Career Journeys: Dr. Amreen Husain, Industry

Apr 24, 2014

Amreen Husain, MD, is the Senior Medical Director and Global Clinical Lead for Avastin Gynecologic Cancer, Product Development Oncology, at Genentech, Inc., in San Francisco, CA, where she has worked for 3.5 years.

How did you choose your current career path?
This role offered unique new opportunities for growth and development—the opportunity to develop acompletely different set of skills and, most importantly, the opportunity to make an impact on the treatment of gynecologic cancers on a much broader and global level.

Is there a personal experience that shaped your professional journey and led you to where you are today?
My most important mentor inspired me to become a gynecologic oncologist and helped me learn to challenge myself at all levels. He was a superb surgeon and clinician, and after many years training fellows and looking after patients, he decided to pursue other avenues. I asked him how he could give up what he did so well and was so well respected for and his words were, “No matter what you do, as long as you pursue and strive for excellence and maintain your integrity, you will be fulfilled and respected.” These words continue to inspire me.

Describe your typical work day.
Since I work in a global environment, my day starts early, at about 7:00 AM (almost as early as when I had a busy surgical practice), with team meetings and teleconferences that take up most of the morning.The afternoon usually is taken up in reviewing documents, reviewing or preparing presentations, and meeting with individual team members. I spend a fair amount of time in airports and airplanes to attend congresses, health authority meetings, and meetings with external clinical experts. The breadth of the people I have the opportunity to interact with is one of the best aspects of this career.

What aspect of your job is yourfavorite? What aspect is the mostchallenging?
My favorite part of my job is the opportunity to take the clinical data from a pivotal trial and deliver it as a compelling dossier to health authorities to help get medicines to women who really need them. This is also the most challenging part, as it involves engaging in a dialogue with individuals and groups who have a different perspective and mandate over what is considered clinical benefit. Grappling with the difficulties and the high regulatory bars that have to be addressed in getting drugs approved is a daily challenge.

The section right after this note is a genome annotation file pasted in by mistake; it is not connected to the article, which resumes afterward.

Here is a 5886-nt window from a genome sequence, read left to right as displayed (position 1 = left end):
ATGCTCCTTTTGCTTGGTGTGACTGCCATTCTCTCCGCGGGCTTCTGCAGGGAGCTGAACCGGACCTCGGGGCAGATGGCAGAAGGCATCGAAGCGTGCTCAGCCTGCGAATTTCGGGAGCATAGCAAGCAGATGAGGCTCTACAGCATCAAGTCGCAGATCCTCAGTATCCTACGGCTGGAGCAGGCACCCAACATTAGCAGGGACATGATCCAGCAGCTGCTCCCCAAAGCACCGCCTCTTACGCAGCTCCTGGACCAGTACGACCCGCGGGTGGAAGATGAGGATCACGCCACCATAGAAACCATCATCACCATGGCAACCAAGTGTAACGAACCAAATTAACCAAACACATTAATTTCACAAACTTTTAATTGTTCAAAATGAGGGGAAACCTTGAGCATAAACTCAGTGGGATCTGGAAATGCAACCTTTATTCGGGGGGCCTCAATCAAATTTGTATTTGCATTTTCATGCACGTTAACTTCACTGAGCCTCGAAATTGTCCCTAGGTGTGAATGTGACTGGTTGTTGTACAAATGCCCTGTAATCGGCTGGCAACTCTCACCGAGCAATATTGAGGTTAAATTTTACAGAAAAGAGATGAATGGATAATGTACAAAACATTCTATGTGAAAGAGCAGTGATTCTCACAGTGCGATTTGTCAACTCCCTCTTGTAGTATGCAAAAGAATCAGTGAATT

The most frustrating part is that sometimes the process is slow. It canbe frustrating when clinical questions have to be prioritized and some may not get answered in the selection and design of clinical trials, at least at the industry level.

What do you wish you had known before you chose your career path?
I was surprised by the time needed to gain an understanding of the structure and functioning of a corporate environment which, for those of us who have been in academic medicine for many years, is quite foreign. The decision-making processes are quite different from what clinicians are used to, and I had to learn to think differently.

I did not expect the degree to which decisions are made as a team and how important a well-functioning team is to the success of any project. My expertise as a gynecologic oncologist was greatly welcomed, but I needed to learn how to fit this into the way the company functions and the importance of team dynamics.

I did not anticipate how much I would miss the day-to-day interactions of a training program—I enjoyed working with residents and fellows so much while on faculty at Stanford. I continue to practice on an increasingly limited scale due to time constraints, but luckily I still get to follow some of my patients.

Why would you recommend this career path to someone starting out in oncology?
There are many new agents in pipelines across the industry, and it is a very exciting time for cancer therapeutics. However, this does require (for the most part) giving up the daily patient interactions that are so rewarding and the reason most of us chose the profession of medicine.

What kind of person thrives in this professional environment?
Someone who likes to be continually challenged, who wants to continue to grow and develop new skills, and learn about what it takes to get drugs to patients. Someone who really enjoys being critical, analytical, and has the ability to see and wait for the bigger-picture impact of their work. Someonewho really enjoys writing and developing presentations and documents that tell a story. I was a philosophy major and those skills have served me well in this career choice.

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